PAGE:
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Green party

A Green party is a formally organized political party based on the principles of green politics, such as social justice and nonviolence. Greens believe that these issues are inherently related to one another as a foundation for world peace. Green party platforms embrace social-democratic economic policies and forming coalitions with other left-wing parties. Green parties exist in nearly 90 countries around the world. There are distinctions between "Green" parties. Any party, faction, or politician may be labeled "green". In contrast, formally organized Green parties may follow a coherent ideology that includes not only environmentalism, but also other concerns such as social justice, consensus decision-making and nonviolence. Greens believe that these issues are inherently related to one another as a foundation for world peace; the best-known statement of the above Green values is the Four Pillars of the Green Party, adopted by the German Greens in 1979–1980. The Global Greens Charter lists six guiding principles which are ecological wisdom, social justice, participatory democracy, nonviolence and respect for diversity.

Political parties campaigning on a predominantly environmental platform arose in the early 1970s in various parts of the world. The world's first political parties to campaign on a predominantly environmental platform were the United Tasmania Group contested the April 1972 state election in Tasmania and the Values Party of New Zealand, which contested the November 1972 New Zealand general election, their use of the name'Green' derived from the'Green Bans': an Australian movement of building workers who refused to build on sites of cultural and environmental significance. The first green party in Europe was the Popular Movement for the Environment, founded in 1972 in the Swiss canton of Neuchâtel; the first national green party in Europe was PEOPLE, founded in Britain in February 1973, which turned into the Ecology Party, the Green Party. Several other local political groups were founded in beginning of the 1970s and Fons Sprangers was the first Green mayor in the world, elected in 1970 in Meer, active until 2006 for the Flemish Greens.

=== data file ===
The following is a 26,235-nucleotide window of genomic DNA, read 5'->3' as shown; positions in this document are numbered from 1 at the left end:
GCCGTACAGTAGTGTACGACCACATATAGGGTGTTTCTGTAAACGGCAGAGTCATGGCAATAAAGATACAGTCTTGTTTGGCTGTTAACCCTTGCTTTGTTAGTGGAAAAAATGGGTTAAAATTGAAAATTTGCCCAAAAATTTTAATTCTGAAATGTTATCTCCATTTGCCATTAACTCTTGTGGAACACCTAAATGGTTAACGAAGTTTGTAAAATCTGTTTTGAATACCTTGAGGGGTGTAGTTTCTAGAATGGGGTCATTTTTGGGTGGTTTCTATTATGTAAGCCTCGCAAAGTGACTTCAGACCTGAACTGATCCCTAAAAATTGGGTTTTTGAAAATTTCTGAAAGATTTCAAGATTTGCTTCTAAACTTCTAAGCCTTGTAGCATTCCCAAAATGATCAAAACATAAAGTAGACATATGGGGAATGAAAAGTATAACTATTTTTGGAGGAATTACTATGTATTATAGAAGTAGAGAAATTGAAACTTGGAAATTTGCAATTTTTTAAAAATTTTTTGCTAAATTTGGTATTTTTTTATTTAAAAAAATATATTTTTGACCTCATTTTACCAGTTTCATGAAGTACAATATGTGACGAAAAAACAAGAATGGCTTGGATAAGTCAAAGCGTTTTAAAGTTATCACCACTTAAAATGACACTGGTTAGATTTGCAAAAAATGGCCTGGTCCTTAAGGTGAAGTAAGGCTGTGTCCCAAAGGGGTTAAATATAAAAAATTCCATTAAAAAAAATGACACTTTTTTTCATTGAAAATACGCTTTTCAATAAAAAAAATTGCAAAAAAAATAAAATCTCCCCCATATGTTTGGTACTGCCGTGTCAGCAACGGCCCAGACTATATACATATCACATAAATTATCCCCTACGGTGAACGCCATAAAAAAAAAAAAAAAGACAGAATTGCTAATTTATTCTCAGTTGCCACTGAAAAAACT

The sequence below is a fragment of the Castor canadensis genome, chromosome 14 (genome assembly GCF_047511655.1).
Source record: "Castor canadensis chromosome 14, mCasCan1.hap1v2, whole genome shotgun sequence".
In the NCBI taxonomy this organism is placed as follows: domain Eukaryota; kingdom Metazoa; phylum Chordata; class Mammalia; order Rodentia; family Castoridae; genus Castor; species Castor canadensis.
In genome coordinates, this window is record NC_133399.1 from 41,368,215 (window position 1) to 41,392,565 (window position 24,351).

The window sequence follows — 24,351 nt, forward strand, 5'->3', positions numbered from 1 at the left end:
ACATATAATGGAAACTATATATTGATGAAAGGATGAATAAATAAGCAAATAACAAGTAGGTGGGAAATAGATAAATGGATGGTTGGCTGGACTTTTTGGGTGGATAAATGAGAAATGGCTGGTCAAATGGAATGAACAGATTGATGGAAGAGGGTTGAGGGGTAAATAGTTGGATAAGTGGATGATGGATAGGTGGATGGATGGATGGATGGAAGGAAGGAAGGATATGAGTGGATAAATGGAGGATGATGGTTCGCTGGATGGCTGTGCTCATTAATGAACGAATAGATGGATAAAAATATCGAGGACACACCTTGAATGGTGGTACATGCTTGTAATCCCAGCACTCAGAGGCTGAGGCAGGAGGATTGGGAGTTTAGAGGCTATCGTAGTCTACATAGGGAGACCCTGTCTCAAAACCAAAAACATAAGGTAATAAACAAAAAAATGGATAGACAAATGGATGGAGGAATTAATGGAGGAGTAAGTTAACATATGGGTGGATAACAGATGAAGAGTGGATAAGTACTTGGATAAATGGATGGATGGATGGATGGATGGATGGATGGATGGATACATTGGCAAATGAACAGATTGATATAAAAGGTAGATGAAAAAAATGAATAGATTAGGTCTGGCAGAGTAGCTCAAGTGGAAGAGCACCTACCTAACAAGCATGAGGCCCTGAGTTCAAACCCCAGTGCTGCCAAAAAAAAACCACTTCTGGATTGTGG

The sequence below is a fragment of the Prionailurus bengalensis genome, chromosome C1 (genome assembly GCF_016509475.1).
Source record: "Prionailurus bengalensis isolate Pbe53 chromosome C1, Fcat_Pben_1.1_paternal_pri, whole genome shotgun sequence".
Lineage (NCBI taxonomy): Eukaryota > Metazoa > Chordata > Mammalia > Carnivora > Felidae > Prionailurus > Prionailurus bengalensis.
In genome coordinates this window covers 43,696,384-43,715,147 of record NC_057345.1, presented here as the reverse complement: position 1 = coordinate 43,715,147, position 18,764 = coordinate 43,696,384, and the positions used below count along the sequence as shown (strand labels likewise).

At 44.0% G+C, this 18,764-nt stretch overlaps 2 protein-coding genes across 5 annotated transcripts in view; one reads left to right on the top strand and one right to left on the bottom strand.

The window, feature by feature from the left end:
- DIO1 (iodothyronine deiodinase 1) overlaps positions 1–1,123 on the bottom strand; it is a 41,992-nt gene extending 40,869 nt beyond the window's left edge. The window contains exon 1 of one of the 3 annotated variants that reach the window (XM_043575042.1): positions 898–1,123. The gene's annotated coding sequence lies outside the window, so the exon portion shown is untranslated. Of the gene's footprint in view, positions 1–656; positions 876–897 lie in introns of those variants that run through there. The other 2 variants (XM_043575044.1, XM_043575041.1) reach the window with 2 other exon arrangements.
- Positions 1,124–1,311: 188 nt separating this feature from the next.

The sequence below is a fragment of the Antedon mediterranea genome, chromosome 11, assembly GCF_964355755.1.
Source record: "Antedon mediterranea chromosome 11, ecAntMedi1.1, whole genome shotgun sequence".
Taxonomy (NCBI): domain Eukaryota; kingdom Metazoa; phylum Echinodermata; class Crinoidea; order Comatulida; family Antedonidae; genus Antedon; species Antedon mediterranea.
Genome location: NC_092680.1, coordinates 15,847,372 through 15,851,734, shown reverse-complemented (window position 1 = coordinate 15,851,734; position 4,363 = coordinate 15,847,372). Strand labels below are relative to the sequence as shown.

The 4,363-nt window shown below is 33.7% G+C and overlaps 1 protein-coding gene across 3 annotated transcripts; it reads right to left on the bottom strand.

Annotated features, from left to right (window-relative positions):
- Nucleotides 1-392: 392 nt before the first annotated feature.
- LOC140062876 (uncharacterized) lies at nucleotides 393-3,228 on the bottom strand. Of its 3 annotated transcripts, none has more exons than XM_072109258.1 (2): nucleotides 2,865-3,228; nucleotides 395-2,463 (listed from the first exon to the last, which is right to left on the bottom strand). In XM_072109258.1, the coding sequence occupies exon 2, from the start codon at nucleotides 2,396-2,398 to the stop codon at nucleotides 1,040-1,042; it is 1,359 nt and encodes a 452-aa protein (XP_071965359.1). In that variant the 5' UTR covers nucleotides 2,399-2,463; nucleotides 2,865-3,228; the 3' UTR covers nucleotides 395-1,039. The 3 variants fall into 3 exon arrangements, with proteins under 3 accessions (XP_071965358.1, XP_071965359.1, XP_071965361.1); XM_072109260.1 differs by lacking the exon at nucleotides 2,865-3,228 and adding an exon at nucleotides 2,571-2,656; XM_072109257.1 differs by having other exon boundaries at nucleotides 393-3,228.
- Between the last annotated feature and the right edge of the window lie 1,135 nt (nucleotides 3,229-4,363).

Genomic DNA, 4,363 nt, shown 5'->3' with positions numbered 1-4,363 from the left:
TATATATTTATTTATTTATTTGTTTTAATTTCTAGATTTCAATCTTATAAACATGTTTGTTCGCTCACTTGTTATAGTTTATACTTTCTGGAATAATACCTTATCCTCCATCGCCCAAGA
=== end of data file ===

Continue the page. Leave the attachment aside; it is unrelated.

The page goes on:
The first political party to use the name "Green" seems to have been the Lower Saxon "Green List for Environmental Protection", founded Sept. 1, 1977. The first Green Party to achieve national prominence was the German Green Party, famous for their opposition to nuclear power, as well as an expression of anti-centralist and pacifist values traditional to greens, they have been in coalition governments at state level for some years. They were in federal government with the Social Democratic Party of Germany in a so-called Red-Green alliance from 1998 to 2005. In 2001, they reached an agreement to end reliance on nuclear power in Germany, agreed to remain in coalition and support the government of Chancellor Gerhard Schröder in the 2001 Afghan War; this put them at odds with many Greens worldwide. In Finland, in 1995, the Finnish Green Party was the first European Green party to be part of a national Cabinet. Other Green parties that have participated in government at national level include the Groen! and Ecolo in Belgium, The Greens in France and the Green Party in Ireland.

In the Netherlands GroenLinks was founded in 1990 from four small left-wing parties and is now a stable faction in the Dutch parliament. The Australian Greens supported a Labor minority government from 2010 to 2013, have participated in several state governments. Around the world, individuals have formed many Green parties over the last thirty years. Green parties now exist in most countries with democratic systems: from Canada to Peru. There is Green representation at national and local levels in many countries around the world. Most of the Green parties are formed to win elections, so organize themselves by the presented electoral or political districts, but that does not apply universally: The Green Party of Alaska is organized along bioregional lines to practice bioregional democracy. Academic research has uncovered striking international consistency in the typical demographic and attitudinal profile of Green party supporters. In particular, Green voters tend to be young educated, disproportionately female, employed in the social and cultural services, whilst displaying above-average levels of environmentalism and social liberalism.